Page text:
Huge Australian lentil crop could see prices weaken

Pulse crop analysts believe red lentil prices could fall in the second half of 2016-17.

The biggest immediate threat is the unusually large Australian lentil harvest making its way to markets in Asia and the Middle East.

The Australian Bureau of Agricultural and Resource Economics and Sciences (ABARES) estimates farmers harvested 450,000 tonnes of lentils, up 63 percent over the five-year average.

Marlene Boersch, analyst with Mercantile Consulting Venture, said in a recent article she wrote for Saskatchewan Pulse Growers that she believes the crop is “substantially bigger” than the ABARES report.

“This will tip the supply-demand balance and pressure markets in Asia and the Middle East,” said Boersch. “So even with the overall increased demand for lentils and the catch-up demand from last year, we could see red lentil values weaken.”

Peter Wilson, chief executive officer with AGT Foods Australia, said farmers in that country are still in the thick of harvest but so far it looks to be a good quality bumper crop.

He said a record area of lentils was seeded in southern Australia, and growing conditions were ideal.

“I would agree with Marlene’s comments,” he said in an email.

“Quality so far looks to be good from the Australian harvest, with minimal rain interruptions experienced thus far.”

Chuck Penner, analyst with LeftField Commodity Research, said his contacts have told him the Australian lentil crop is more than 500,000 tonnes.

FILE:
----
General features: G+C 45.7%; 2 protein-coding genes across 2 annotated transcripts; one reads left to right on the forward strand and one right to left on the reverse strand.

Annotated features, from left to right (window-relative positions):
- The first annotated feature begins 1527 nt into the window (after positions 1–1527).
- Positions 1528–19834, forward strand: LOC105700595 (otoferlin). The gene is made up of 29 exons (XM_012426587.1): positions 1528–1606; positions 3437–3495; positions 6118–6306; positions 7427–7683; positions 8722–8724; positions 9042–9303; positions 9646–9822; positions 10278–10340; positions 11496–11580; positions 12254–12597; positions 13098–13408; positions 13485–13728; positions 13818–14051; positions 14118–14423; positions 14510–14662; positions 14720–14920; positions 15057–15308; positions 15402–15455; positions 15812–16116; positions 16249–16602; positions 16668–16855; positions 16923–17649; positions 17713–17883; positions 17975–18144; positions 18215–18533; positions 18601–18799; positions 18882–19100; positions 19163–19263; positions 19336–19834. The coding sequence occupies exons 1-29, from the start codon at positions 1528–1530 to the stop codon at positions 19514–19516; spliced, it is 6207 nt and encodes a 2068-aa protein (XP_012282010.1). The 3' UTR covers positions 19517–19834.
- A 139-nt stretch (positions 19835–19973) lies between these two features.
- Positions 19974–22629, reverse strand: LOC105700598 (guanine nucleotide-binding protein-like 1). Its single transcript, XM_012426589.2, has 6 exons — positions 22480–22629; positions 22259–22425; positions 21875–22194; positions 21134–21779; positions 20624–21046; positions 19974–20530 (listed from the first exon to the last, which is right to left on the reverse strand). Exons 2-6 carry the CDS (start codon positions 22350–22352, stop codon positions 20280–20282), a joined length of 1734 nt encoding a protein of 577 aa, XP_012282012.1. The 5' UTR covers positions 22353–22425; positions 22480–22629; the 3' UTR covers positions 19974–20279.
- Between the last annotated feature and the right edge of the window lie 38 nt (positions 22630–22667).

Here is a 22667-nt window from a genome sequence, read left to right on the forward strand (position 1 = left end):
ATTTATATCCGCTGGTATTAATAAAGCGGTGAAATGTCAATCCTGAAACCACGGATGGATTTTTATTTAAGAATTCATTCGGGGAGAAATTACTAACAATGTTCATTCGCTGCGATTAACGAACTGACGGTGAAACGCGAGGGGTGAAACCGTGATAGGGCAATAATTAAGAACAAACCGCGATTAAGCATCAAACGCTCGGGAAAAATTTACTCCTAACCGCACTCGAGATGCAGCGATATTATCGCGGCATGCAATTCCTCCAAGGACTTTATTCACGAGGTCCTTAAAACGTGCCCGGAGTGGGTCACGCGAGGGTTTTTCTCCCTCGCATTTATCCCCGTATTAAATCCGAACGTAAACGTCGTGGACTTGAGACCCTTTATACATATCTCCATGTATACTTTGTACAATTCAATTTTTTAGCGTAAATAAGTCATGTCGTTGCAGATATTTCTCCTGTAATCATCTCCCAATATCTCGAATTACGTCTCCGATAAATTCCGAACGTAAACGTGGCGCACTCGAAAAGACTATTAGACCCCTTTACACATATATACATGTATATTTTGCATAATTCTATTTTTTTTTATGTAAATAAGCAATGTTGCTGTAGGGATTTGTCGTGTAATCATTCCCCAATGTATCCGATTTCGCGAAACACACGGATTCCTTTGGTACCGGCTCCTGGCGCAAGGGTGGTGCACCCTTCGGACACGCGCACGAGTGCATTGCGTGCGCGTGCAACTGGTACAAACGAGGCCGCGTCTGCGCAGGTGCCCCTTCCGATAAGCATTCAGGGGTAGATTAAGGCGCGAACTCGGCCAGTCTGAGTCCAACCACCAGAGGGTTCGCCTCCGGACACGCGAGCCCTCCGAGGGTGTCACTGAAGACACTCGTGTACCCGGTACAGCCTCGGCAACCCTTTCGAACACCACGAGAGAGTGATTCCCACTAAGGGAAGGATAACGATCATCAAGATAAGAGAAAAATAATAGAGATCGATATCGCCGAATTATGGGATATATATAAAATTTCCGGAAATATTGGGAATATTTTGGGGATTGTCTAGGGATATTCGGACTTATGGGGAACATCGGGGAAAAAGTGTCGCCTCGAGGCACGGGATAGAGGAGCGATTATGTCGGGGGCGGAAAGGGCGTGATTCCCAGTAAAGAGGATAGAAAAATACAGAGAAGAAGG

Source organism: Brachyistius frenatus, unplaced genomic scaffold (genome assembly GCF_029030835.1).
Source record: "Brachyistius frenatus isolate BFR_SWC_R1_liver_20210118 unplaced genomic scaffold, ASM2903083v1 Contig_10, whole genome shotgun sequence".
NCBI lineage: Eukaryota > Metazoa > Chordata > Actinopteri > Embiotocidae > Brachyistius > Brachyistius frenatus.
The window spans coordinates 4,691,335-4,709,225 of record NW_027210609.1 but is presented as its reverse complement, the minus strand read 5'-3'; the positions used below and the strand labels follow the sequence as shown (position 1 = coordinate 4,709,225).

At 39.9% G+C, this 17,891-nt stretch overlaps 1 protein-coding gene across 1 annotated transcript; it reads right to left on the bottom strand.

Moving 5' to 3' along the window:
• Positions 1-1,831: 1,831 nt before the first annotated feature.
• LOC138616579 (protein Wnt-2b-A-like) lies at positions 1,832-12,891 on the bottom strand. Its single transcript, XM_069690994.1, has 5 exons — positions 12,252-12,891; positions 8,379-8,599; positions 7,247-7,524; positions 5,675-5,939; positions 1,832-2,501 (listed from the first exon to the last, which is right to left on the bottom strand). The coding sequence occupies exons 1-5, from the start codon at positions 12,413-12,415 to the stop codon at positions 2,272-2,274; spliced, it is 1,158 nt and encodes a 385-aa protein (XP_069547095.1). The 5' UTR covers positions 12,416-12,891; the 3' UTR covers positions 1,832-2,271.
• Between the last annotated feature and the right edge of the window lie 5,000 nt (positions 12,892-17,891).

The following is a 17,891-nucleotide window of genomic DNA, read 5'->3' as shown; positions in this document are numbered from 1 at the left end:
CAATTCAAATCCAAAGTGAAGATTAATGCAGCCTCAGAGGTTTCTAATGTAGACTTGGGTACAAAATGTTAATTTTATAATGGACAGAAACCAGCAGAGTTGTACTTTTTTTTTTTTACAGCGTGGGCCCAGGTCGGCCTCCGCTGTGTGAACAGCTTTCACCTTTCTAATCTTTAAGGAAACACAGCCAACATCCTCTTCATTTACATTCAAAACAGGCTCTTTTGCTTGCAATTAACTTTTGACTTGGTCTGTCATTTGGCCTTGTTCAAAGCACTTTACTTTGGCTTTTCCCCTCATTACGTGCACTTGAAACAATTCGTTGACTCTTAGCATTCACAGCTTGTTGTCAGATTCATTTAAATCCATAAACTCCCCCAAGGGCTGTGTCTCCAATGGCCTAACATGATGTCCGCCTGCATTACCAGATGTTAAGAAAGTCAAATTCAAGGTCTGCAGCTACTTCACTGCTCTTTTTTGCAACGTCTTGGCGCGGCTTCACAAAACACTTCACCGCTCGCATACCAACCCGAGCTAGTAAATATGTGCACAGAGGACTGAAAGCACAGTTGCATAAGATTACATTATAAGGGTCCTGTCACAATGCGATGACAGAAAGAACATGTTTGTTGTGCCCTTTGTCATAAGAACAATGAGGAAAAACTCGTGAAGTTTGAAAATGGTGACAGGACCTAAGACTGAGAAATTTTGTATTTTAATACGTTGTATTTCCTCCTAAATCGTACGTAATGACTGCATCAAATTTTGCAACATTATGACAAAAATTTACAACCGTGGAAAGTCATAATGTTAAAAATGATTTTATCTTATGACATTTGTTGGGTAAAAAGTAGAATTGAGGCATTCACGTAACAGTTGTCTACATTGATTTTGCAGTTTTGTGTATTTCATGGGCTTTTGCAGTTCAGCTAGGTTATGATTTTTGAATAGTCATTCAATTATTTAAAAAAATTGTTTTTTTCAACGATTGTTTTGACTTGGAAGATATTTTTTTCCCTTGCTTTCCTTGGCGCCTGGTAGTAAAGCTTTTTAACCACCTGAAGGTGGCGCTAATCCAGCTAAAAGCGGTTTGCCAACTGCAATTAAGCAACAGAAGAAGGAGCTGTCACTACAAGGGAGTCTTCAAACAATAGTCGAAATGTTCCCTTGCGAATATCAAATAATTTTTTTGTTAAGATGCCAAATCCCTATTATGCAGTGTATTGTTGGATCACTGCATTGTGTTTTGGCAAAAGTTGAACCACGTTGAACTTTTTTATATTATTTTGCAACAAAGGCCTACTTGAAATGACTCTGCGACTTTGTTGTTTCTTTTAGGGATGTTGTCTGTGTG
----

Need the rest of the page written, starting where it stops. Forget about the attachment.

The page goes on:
The initial June ABARES estimate for the 2016-17 crop called for 330,000 tonnes of production, so that is far more lentils than the market was anticipating. That presents stiff competition for Canada in overseas markets.

New crop Australian desi chickpeas and red lentils started being loaded on vessels in November with the heaviest shipments occurring in December and January.

“We would see strong arrivals into key destination markets spread from December to February and beyond,” said Wilson.

“These arrivals combined with earlier product from Canada and a good local crop of pigeon peas in India will see the supply pipelines satisfied for the moment.”

Penner said the chickpeas were the first to arrive in India. Australian farmers harvested 1.23 million tonnes of the crop, which was 59 percent more than the previous five-year average.

“Now we’re seeing (Indian) chickpea prices just plummet because of the arrival of Australian chickpeas,” said Penner.

Lentil prices are starting to soften, but the chickpeas were harvested before the lentils so the full impact of the Australian lentil exports has not been felt.

“There’s probably more to come,” said Penner.

Wilson said buyers have plenty of options to consider when buying lentils.

“We can expect them to work carefully to get the best deals possible from suppliers such as Australia and Canada,” he said.

Boersch estimated Canadian lentil shipments were behind last year’s pace as of the end of December, despite growers harvesting a crop that was 28 percent bigger.

Part of the problem is finding the right quality. She estimated that 380,000 to 400,000 tonnes of Canadian lentils can’t be sold for human consumption.

There are also concerns about India’s looming rabi (winter) crop. Farmers had planted nearly four million acres of lentils as of Dec. 30, which is 19 percent ahead of last year’s pace and 11 percent above the previous five-year average.

Soil moisture conditions were good and reservoirs were full at seeding, which could result in a large domestic supply of lentils.

However, almost no rain has fallen since planting occurred.

“Trying to guess the size of the rabi pulse crop at this time of year is nigh impossible,” said Wilson.

Another bearish factor in the lentil market is the looming March 31 expiration of an Indian policy exemption that allows Canadian pulse shipments to be fumigated with methyl bromide in India rather than in Canada.

That has exporters worried because shipments could be turned away if the exemption is not extended.

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